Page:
What is infant chronic lung disease?
Chronic lung disease (CLD) in infants refers to long-term breathing and lung problems in premature babies. It is also known as bronchopulmonary dysplasia (BPD).
Chronic lung disease is a serious complication of prematurity resulting from poor lung growth and lung injury. It can occur when babies are born prematurely and need respiratory support to help them breathe.
The rate of chronic lung disease of infancy has been increasing worldwide as more babies have survived being born earlier.
Why Choose Us?
The Newborn and Infant Chronic Lung Disease Program at Children’s Hospital of Philadelphia offers infants with chronic lung disease seamless care from initial evaluation, to treatment and long-term follow-up.
The causes of infant chronic lung disease are not entirely clear. In general, lung prematurity with poor lung growth after birth and injuries or damage to a baby’s lungs are considered to be the main reason for premature infants developing chronic lung disease.
What are the symptoms of chronic lung disease?
Every baby may experience different signs of the condition, but the most common symptoms of CLD of infancy may include:
- Respiratory distress (rapid breathing, flaring of the nostrils, grunting, chest retractions)
- Continued need for positive pressure respiratory support or oxygen after a premature baby reaches 36 weeks of gestation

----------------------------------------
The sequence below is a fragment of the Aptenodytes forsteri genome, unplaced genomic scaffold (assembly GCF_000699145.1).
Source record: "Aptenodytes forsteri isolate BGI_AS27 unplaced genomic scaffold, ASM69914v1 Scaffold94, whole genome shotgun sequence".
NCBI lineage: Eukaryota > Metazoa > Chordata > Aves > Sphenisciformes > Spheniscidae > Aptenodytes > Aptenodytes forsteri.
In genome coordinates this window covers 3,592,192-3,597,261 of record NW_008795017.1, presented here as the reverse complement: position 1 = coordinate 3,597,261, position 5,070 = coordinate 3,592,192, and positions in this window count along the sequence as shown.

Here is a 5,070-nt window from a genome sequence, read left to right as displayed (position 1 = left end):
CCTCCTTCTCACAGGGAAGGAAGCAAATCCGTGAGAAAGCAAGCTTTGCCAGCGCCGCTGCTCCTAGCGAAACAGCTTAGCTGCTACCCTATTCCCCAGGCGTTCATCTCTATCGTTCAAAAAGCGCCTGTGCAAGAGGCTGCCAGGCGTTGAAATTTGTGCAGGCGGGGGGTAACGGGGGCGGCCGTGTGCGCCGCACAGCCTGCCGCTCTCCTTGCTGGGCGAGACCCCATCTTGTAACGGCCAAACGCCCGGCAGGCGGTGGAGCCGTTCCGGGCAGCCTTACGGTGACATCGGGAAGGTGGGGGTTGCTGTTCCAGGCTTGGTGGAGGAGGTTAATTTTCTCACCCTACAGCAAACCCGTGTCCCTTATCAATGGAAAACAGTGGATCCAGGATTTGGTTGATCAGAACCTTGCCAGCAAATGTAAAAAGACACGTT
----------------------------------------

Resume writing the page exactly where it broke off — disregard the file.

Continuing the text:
The symptoms of CLD in infants may resemble other conditions or medical problems. Always consult your baby's doctor for a diagnosis.
Treatment of chronic lung disease in infants
Specific treatment for your baby’s chronic lung disease will be determined by your child's doctor based on:
- Your baby's gestational age, overall health, and medical history
- Extent of the disease after a thorough evaluation
- Your baby's tolerance for specific medications, procedures, or therapies
- Expectations for the course of the disease
CLD can be a long-term condition. To achieve the best outcome for your child, it is important that their care be provided by a multidisciplinary team with experience and specialized training. At Children’s Hospital of Philadelphia (CHOP), children with chronic lung disease of infancy are cared for by a dedicated Newborn and Infant Chronic Lung Disease Program.
Our goal is to provide lifesaving therapy to all children with CLD, without compromising their long-term quality of life.
Our multidisciplinary team includes specialists from all the areas a child with CLD might need – neonatology, pulmonary medicine, cardiology, ENT, general surgery, nutrition, respiratory/physical/occupational/speech-language therapy, and more.
Treatment of infant CLD may include:
- Respiratory support
- Extra oxygen (to make up for the decreased breathing ability of the damaged lungs) and a pulse oximeter to measure how much oxygen is in the blood
- Breathing support through a ventilator or other devices
- Medications such as:
- Bronchodilators (to help open the airways)
- Steroids (to help to reduce inflammation)
- Diuretics (to help reduce excess fluid in the lungs)
- Vasodilators (to help decrease blood pressure in the lungs)
- Antibiotics (to fight an infection)
- Management and treatment of related complications such as reflux or pulmonary hypertension
- Radiant warmers or incubators to keep the infant warm and decrease the risks of developing an infection
- Nutrition (to help the baby and the lungs grow)
- Immunization against lung infection by respiratory syncytial virus and influenza and other bacteria that can cause lung infections